Working with a Reactive Dog: Life Lessons in Patience, Persistence & Rewards
Jackie Maffucci, PhD
Lead Trainer, CPDT-KA

A month ago, I welcomed a foster dog, Miss Rou, into my home. Miss Rou is a French Bulldog, about 1 ½ years old, and has been in foster care since October 2013 through French Bulldog Village. She was rescued from a puppy mill. Finding a permanent home for her has been a challenge. Although extremely sweet and loving, as a result of her early experiences she also has some confidence issues and is reactive towards other dogs. This means she needs a home without pets and a family who is willing to work with her to show her that the world isn’t as scary as she seems to think. For a rescue dog, and particularly a puppy mill dog, this is not all that unusual.

A month prior to taking Rou in, I lost my dog Dinah to lymphoma. Honestly, I wasn’t ready to welcome another dog into my life, but Rou’s story was too compelling not to give her a chance. Rou came to me much like Dinah did, a misunderstood pup with so much love to give who was just waiting for the right person to see through her challenges and embrace all of her potential. My mission is to work with Rou on building her confidence level and decreasing reactivity to other dogs while finding her a forever home that is committed to continuing that work.

My initial assessment of Rou was that she was a young dog who hadn’t outgrown her puppy tendencies. She needed structure and a calm household, as she was very quick to excite. She was smart and energetic, so needed a program that would include mental and physical activities to help use the energy in a positive way. Most importantly, I very quickly recognized a dog that was lacking confidence and uncertain about the world around her, which likely is the root of her excitability and reactivity.

The first time I saw her react to another dog, it really showed me the extent of her fear. Within an instant of seeing a dog across the street, she was barking, lunging, and it was clear her emotions had taken over in full force. The treats that I had with me were doing nothing to pull her attention away. She was, in short, an emotional mess.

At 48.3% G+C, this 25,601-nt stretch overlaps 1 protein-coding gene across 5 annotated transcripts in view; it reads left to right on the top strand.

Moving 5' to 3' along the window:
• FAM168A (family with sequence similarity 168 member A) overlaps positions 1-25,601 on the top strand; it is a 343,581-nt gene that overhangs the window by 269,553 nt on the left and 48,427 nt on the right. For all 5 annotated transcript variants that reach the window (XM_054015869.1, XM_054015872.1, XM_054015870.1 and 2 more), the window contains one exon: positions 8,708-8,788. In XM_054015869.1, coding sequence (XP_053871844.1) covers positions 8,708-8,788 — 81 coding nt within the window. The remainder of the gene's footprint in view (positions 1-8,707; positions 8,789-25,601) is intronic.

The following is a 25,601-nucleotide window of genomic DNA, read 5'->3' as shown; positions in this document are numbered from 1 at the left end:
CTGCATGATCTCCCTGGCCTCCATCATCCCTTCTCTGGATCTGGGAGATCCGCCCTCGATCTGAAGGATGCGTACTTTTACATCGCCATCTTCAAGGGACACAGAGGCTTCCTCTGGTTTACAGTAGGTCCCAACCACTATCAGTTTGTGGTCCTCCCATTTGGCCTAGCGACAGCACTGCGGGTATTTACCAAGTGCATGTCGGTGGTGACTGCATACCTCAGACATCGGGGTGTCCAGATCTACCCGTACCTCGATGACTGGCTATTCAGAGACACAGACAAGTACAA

But for the majority of the time, Rou is a very sweet girl, with tons of personality, who wants nothing more than to hang out with her people. She loves fetch, she’s a pro at crating, and she’s quick to learn. In just a month I’ve seen her turn into a different dog, one who is in much more control of her arousal and can now see a dog on the street and look to me for a treat rather than react. To see such improvement in such a short time bodes very well for Rou. The secret to our success has been three-fold:

(1) Physical and mental activity

Challenge: Rou is very much a puppy at heart. She has a lot of energy and if she’s not given a constructive outlet for that energy, she finds other ways to get it out.

Solution 1: Puzzle Toys
One of the most important lessons I ever learned is the value of puzzle toys. Rou’s daily meals are delivered through puzzle toys, kongs, and training treats.

Puzzle toys that move around, like the IQ ball and Bob-A-Lot, are great because they not only require problem solving to get the food, but they also encourage her to work through her fears as the toys go into areas that she’s not so comfortable exploring. She’s essentially self-rewarding for overcoming slightly scary situations.